Traditionally, for people involved in electoral politics, Election Day is Judgment Day, when all those strenuous efforts to win (or in the case of media and academic folk, to report on or analyze) public office come to an end as the last poll closes. Election Night, accordingly, is in all but a few rare cases the time when the judgment of the people is discerned. Political people are wired from an early age to think of Election Day and Election Night as the key moments of drama in their often tedious profession. But the old dramatic cycle is making less sense every day. With the advent of early voting, Election Day often stretches over weeks. And with slow counts caused by mail and provisional ballots becoming more prevalent, Election Night isn’t always what it used to be, either.
It will be a while before the final numbers are available, but early voting has been regularly increasing in the last 20 years. In 2016, 42 percent of the vote was cast before Election Day, either by mail or in person, and early voting represented over half the vote in 16 states, including such big states as California, Florida, Georgia, North Carolina, and Texas. While “windows” for early voting vary by state and by type of voting, 20 states had opened up early voting by October 15 this year — three weeks before Election Day.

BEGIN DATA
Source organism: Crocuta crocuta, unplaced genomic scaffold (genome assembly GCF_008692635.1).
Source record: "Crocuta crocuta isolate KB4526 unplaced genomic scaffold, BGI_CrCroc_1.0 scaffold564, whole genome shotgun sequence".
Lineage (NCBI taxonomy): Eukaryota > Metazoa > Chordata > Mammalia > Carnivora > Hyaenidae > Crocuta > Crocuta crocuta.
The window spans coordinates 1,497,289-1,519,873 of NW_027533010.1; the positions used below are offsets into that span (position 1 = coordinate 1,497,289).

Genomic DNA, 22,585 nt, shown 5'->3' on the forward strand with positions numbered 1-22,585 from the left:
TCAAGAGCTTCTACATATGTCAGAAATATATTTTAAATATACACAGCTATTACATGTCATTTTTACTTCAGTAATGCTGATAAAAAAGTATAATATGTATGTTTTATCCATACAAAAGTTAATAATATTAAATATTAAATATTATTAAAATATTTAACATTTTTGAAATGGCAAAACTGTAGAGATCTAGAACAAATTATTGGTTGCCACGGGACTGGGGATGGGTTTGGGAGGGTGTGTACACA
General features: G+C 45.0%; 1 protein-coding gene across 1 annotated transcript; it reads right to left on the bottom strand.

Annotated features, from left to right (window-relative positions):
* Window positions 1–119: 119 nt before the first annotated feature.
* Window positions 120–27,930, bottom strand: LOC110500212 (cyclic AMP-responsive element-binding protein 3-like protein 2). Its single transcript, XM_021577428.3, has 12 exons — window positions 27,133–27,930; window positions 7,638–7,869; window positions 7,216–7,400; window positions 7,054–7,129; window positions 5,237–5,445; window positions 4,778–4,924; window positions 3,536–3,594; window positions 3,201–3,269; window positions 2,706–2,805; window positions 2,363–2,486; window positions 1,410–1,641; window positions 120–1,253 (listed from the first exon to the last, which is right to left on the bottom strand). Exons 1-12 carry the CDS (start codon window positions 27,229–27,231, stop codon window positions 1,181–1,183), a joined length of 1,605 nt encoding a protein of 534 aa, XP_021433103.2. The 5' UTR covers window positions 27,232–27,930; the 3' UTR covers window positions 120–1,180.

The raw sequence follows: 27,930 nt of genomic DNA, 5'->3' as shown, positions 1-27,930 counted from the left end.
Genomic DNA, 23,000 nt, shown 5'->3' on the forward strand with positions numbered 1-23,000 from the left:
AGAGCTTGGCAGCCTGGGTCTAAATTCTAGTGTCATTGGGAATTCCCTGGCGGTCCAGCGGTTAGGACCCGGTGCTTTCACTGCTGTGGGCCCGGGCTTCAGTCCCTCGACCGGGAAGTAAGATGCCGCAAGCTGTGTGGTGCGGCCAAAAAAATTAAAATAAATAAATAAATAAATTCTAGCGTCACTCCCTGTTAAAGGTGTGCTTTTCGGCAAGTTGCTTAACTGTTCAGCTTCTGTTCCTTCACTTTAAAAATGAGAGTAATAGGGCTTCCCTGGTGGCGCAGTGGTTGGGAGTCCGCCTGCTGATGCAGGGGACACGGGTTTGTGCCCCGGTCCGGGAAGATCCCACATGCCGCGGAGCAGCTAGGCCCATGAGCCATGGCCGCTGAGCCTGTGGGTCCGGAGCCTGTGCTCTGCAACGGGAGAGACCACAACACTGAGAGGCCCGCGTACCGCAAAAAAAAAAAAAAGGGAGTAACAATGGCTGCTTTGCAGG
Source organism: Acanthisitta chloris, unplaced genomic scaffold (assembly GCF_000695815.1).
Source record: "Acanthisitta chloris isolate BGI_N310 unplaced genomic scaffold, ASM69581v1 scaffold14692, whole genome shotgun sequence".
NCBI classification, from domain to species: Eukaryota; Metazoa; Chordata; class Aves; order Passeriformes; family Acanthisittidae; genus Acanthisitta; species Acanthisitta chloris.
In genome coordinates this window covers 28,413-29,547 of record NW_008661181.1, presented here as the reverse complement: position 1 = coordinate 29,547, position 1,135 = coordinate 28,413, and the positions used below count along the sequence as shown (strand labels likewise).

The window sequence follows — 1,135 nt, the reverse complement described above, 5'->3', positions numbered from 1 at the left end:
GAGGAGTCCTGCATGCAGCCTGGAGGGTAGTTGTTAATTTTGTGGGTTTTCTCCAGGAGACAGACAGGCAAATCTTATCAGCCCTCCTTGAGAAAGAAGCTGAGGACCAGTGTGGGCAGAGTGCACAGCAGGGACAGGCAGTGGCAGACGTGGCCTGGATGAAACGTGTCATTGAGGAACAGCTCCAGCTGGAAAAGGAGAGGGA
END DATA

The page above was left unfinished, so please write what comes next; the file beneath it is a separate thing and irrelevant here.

Campaigns, of course, understand this sea change in when ballots are cast, and have adjusted advertising and get-out-the-vote strategies accordingly. And while the news media are attentive — perhaps overattentive — to the possibility that they can divine horse-race odds from early-voting patterns, the more basic and incontrovertible fact that elections are no longer one-day events is often ignored. The old habits are hard to shake: I’ve been writing about early voting for years, but still tend to write about Election Day as though it’s Christmas and New Year’s Day all wrapped up in one glorious moment.
The mystique of Election Night — which belongs mostly to media rather than campaigns and politicians — is even more deep-seated.
Full Article: Are ‘Election Day’ and ‘Election Night’ Archaic?.